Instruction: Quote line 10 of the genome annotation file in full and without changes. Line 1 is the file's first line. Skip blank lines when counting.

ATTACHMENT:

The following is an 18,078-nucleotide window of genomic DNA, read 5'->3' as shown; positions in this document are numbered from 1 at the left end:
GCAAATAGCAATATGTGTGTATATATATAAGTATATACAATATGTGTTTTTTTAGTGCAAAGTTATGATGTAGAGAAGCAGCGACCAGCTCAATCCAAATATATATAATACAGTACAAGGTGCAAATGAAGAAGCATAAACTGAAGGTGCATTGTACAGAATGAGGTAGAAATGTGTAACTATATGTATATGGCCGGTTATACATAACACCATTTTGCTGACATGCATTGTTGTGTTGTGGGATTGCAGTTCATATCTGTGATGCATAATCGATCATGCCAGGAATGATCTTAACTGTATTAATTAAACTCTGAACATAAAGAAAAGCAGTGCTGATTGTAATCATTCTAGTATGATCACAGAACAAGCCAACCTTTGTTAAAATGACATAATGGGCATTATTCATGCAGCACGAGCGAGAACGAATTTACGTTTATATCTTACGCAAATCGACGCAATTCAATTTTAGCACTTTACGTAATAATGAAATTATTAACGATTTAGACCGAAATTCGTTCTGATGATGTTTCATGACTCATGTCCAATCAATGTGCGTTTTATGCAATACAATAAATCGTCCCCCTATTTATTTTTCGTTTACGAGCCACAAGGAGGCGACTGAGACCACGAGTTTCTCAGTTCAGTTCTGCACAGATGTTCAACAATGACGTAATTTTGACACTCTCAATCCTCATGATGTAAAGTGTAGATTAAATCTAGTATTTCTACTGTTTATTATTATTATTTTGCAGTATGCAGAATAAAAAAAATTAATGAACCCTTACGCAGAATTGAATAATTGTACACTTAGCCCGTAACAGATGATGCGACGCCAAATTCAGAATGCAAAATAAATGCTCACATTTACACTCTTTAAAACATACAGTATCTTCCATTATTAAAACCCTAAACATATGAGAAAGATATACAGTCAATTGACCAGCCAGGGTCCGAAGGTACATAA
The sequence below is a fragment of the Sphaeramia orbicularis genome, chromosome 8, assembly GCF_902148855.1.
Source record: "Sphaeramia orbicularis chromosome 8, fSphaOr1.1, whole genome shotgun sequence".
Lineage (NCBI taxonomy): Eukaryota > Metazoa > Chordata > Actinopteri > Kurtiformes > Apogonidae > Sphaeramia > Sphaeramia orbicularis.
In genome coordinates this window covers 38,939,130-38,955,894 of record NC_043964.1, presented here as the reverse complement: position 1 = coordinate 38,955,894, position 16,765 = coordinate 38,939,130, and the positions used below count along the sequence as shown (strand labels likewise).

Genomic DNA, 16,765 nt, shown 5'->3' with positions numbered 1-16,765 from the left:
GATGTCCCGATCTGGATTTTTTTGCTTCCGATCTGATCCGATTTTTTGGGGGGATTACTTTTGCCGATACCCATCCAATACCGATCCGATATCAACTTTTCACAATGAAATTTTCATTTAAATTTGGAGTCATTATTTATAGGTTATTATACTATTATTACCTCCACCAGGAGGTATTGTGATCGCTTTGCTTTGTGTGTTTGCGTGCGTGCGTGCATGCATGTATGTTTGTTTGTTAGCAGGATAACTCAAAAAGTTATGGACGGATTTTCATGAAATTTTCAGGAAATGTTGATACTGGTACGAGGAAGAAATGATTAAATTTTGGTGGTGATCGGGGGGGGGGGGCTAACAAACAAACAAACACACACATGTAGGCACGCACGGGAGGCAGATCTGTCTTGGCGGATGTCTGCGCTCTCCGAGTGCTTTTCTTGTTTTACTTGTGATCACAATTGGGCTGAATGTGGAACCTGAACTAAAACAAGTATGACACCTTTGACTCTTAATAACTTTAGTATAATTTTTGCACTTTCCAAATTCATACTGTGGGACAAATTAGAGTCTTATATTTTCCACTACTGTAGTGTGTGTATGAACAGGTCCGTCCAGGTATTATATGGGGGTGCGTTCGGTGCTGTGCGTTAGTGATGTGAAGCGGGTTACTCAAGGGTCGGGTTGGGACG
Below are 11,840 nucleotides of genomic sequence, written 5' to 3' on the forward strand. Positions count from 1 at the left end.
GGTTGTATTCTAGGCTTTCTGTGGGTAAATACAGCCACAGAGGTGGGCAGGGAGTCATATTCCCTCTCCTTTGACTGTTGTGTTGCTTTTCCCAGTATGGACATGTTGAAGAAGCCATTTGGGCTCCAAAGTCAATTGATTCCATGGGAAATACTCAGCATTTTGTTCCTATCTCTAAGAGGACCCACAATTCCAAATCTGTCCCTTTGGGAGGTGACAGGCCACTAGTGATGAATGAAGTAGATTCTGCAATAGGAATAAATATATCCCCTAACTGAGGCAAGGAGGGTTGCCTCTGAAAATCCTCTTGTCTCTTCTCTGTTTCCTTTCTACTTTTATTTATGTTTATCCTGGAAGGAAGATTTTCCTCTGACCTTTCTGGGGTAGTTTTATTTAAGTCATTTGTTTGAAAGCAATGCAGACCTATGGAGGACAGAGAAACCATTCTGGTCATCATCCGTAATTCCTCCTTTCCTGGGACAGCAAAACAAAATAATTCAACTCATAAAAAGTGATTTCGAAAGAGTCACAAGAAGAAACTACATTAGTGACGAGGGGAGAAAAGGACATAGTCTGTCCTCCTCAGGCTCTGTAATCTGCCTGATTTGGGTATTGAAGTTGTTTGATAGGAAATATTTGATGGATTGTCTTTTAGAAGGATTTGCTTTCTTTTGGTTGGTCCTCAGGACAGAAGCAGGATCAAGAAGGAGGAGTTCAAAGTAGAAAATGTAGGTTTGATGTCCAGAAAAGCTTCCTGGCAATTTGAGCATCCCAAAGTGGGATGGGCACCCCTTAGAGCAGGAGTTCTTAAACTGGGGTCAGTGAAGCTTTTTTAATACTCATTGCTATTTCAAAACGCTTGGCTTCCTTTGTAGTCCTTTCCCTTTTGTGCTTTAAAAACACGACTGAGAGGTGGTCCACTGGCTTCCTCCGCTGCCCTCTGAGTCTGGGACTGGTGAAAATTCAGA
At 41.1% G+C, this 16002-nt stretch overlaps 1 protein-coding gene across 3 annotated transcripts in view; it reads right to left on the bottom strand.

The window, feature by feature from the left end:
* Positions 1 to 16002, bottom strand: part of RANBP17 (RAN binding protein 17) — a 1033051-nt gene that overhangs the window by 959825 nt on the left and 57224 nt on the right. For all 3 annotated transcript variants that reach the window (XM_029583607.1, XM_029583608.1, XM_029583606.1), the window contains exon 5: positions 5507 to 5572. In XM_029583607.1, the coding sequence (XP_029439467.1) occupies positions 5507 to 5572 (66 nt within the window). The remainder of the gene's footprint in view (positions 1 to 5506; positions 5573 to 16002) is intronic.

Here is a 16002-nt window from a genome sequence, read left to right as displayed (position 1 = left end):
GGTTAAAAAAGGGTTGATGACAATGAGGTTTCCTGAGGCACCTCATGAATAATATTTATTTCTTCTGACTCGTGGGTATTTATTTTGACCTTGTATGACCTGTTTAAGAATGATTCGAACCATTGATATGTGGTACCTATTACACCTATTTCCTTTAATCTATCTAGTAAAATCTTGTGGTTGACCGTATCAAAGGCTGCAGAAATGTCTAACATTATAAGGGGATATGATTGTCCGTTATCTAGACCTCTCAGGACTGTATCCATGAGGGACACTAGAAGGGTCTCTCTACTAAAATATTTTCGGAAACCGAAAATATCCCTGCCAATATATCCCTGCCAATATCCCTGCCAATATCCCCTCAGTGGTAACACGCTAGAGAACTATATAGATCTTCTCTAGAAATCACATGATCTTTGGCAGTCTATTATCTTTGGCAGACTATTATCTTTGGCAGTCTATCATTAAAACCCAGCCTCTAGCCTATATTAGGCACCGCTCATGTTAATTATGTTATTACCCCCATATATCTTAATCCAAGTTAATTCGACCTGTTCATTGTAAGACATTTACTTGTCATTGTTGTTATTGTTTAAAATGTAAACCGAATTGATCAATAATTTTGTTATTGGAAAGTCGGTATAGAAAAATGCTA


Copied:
GGTTGTATTCTAGGCTTTCTGTGGGTAAATACAGCCACAGAGGTGGGCAGGGAGTCATATTCCCTCTCCTTTGACTGTTGTGTTGCTTTTCCCAGTATGGACATGTTGAAGAAGCCATTTGGGCTCCAAAGTCAATTGATTCCATGGGAAATACTCAGCATTTTGTTCCTATCTCTAAGAGGACCCACAATTCCAAATCTGTCCCTTTGGGAGGTGACAGGCCACTAGTGATGAATGAAGTAGATTCTGCAATAGGAATAAATATATCCCCTAACTGAGGCAAGGAGGGTTGCCTCTGAAAATCCTCTTGTCTCTTCTCTGTTTCCTTTCTACTTTTATTTATGTTTATCCTGGAAGGAAGATTTTCCTCTGACCTTTCTGGGGTAGTTTTATTTAAGTCATTTGTTTGAAAGCAATGCAGACCTATGGAGGACAGAGAAACCATTCTGGTCATCATCCGTAATTCCTCCTTTCCTGGGACAGCAAAACAAAATAATTCAACTCATAAAAAGTGATTTCGAAAGAGTCACAAGAAGAAACTACATTAGTGACGAGGGGAGAAAAGGACATAGTCTGTCCTCCTCAGGCTCTGTAATCTGCCTGATTTGGGTATTGAAGTTGTTTGATAGGAAATATTTGATGGATTGTCTTTTAGAAGGATTTGCTTTCTTTTGGTTGGTCCTCAGGACAGAAGCAGGATCAAGAAGGAGGAGTTCAAAGTAGAAAATGTAGGTTTGATGTCCAGAAAAGCTTCCTGGCAATTTGAGCATCCCAAAGTGGGATGGGCACCCCTTAGAGCAGGAGTTCTTAAACTGGGGTCAGTGAAGCTTTTTTAATACTCATTGCTATTTCAAAACGCTTGGCTTCCTTTGTAGTCCTTTCCCTTTTGTGCTTTAAAAACACGACTGAGAGGTGGTCCACTGGCTTCCTCCGCTGCCCTCTGAGTCTGGGACTGGTGAAAATTCAGA